The most obvious reason for this discomfort might be sheer safety concerns: People could be hesitant to take a risk with this variant, especially if they have young, unvaccinated children. And with case numbers so high, surely some people have had to abandon plans not out of choice but because they’ve tested positive for the coronavirus. While most states, with the exception of Hawaii, aren’t asking tourists to stay away, Americans who want to go abroad still have to contend with a jigsaw puzzle of changing travel restrictions: Sure, you technically can go to Greece, but the country’s current COVID-19 wave has put it on the State Department’s “Do Not Travel” list.
None of these decisions is new, really. They’re mostly the same types of genuinely vexing, headache-inducing safety calculations Americans have had to make all pandemic long. But this time, companies are largely done making our lives any easier. If you do decide that the Delta variant just isn’t worth the risk of traveling, don’t expect any of the flexible policies from earlier in the pandemic. “At this point, if you cancel, it’s on you,” says Bob Mann, a travel-industry analyst. “The likelihood is that people get no refund—at most airlines, not even a credit toward future travel.”
So what’s the actual risk that travel poses to Americans right now? Well, it’s complicated. As my colleague Amanda Mull has written, the race between vaccinations and variants has added even more twists and turns in the game of pandemic risk assessment. Undoubtedly, the Delta variant makes everything even more dangerous for the vaccine holdouts. (The CDC continues to recommend that Americans delay travel until they’re fully vaccinated.) For the vaccinated, the Harvard epidemiologist Bill Hanage says that the risk of infection while traveling is still relatively low in many situations. “It would probably be worth avoiding a crowded nightclub in Florida at the moment regardless of vaccine status,” he said in an email. But there are other considerations. Beyond factoring in many individual safety variables—for instance, if you’re traveling with or returning to people who are elderly or immunocompromised—travelers also have to think ahead to logistical hurdles. “My own family was planning on a trip to Iceland this month,” Hanage said, “which we canceled at short notice because of the chances of disruption (travel with unvaccinated kids is hard if you are not sure they will be out of quarantine in time to enjoy the trip).”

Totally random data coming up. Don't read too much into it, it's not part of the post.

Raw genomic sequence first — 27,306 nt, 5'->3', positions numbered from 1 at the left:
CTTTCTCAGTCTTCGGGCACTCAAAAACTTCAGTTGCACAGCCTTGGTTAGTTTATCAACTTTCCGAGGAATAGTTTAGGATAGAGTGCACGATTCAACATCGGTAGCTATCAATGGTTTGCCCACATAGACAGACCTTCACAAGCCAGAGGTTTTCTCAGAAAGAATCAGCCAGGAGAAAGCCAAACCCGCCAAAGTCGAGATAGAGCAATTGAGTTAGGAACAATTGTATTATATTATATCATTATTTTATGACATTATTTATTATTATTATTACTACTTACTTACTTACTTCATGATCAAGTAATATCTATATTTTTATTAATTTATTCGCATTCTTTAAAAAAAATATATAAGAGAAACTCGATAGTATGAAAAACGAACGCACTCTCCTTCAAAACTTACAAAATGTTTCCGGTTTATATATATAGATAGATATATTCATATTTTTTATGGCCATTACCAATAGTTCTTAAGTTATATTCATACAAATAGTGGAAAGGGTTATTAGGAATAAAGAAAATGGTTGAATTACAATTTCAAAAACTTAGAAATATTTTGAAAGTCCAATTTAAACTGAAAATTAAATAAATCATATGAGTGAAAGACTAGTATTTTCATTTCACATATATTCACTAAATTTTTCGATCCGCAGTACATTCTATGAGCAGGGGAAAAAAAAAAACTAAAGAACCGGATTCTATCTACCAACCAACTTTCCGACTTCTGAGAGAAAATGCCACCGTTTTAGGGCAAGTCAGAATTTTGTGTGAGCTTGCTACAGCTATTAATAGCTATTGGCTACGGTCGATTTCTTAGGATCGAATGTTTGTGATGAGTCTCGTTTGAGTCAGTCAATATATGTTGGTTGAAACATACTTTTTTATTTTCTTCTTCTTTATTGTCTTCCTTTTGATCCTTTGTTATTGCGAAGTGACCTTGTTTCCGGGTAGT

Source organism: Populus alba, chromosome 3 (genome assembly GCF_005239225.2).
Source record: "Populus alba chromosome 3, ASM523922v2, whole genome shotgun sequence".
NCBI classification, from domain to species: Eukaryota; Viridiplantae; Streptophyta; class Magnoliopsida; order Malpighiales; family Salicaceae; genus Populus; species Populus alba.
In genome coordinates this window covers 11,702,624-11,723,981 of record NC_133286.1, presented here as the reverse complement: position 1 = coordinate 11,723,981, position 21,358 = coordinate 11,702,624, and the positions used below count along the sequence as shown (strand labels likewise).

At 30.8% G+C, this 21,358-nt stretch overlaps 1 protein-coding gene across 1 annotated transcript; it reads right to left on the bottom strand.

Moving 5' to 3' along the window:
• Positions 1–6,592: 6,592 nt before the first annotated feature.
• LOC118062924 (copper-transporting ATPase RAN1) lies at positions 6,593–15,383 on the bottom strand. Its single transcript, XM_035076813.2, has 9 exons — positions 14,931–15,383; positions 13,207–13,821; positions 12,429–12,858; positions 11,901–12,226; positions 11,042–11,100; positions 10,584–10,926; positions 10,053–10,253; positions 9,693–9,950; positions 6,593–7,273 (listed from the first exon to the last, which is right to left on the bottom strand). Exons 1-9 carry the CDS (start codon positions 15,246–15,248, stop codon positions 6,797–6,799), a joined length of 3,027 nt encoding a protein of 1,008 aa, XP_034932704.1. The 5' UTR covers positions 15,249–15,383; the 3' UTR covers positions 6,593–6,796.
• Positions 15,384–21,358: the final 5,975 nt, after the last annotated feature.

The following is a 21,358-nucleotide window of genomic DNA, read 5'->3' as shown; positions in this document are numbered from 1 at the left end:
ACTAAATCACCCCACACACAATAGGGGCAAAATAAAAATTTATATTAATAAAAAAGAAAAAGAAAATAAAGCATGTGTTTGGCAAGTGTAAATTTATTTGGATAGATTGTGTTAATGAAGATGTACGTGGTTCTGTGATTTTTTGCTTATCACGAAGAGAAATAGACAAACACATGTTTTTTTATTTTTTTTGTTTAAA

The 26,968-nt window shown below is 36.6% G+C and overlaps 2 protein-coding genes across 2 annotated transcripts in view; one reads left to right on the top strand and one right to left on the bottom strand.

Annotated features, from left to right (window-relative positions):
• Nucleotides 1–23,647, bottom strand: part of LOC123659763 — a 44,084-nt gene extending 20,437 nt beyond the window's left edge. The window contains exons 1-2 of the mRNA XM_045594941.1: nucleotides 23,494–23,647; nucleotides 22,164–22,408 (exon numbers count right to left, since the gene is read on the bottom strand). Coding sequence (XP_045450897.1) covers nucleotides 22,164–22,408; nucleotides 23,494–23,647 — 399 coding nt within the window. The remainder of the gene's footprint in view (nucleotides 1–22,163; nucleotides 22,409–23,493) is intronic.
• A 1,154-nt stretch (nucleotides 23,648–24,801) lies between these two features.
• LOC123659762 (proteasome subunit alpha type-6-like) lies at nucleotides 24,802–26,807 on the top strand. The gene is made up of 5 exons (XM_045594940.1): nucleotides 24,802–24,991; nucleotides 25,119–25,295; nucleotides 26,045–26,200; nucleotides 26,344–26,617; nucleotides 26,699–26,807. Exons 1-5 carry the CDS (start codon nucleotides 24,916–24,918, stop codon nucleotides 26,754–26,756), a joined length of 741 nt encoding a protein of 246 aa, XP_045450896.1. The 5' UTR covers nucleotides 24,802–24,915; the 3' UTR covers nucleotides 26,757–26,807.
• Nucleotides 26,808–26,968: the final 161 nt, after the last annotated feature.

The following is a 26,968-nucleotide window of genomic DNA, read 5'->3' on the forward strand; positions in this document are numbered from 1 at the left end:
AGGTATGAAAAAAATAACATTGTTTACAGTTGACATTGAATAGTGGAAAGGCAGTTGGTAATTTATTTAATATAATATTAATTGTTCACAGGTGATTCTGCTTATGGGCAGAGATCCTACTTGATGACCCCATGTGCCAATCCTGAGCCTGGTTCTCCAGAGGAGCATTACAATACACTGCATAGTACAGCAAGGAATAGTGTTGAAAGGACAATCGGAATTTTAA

The reason Americans seem so jumbled about whether to cancel their trips right now is that Americans are jumbled about basically every activity right now. We’re living in a swirl of pandemic life and normalcy, and that makes for some pretty muddled messaging. After Americans were told that vaccines were a portal to the Before Times and that vaccinated people could chuck their masks, the whiplash from having to re-mask and stress about everything all over again can be maddening. “All of this is creating a lot of confusion,” says Kasisomayajula Viswanath, a health-communication professor at Harvard. “And when people are confused, you know what they do? They just do the best for themselves and their families, having to cope with this tide of information. People have decided they can’t just put a stop to their lives.”
This is how Becker felt about her own “off the grid” vacci-cation—a sojourn in Ecuador and the eastern Galápagos Islands with her family. “We had canceled and postponed this vacation twice because of COVID, and I was adamant about not doing it again,” she said. “We were going and I am not at all sorry.”